“At the time it was a gang,” says Romano Artioli, the man behind the brief revival of Bugatti in its modern form in the early 1990s with the quad-turbo EB110. He claims that rival carmakers shut him out of business. “The Mafia was a troop of boy scouts in comparison.”
Volkswagen Group is currently in charge of Bugatti, the ultimate jewel in their very large crown. VAG likes to position itself as the company that brought Bugatti back, but they weren’t the first.
Bugatti’s modern era really starts in the late ‘80s and early ‘90s, when auto importer and dealer Romano Artiolio bought the brand, built a factory in Campogalliano (near Ferrari and Lamborghini), and started making the fastest and most technologically advanced cars on the planet. The EB110, with its quad turbos and all-wheel drive set the mold for the Veyron and Bugatti’s current designs.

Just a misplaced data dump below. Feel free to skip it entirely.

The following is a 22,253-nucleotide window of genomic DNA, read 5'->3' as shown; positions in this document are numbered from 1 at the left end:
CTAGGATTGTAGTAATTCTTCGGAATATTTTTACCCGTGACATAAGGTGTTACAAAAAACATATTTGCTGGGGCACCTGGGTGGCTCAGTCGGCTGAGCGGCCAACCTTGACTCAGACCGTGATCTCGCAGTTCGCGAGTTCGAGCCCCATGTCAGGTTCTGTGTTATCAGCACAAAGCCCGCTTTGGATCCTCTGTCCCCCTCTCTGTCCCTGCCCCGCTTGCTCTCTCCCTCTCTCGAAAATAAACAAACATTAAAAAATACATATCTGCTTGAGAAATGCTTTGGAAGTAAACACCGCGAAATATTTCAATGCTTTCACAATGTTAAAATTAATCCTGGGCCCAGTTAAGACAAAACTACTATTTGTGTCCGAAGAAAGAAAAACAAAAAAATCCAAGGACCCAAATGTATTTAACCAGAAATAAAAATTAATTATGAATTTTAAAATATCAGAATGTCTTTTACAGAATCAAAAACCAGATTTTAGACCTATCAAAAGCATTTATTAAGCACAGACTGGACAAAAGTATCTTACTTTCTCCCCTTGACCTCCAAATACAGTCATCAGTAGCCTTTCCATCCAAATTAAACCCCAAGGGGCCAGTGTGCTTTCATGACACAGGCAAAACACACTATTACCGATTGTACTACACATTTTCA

But the company closed down after only a few promising years. The factory, eerily, remained standing, giving the whole operation a kind of ghostly vibe. Like it was closed unexpectedly. Like it was always about to come back.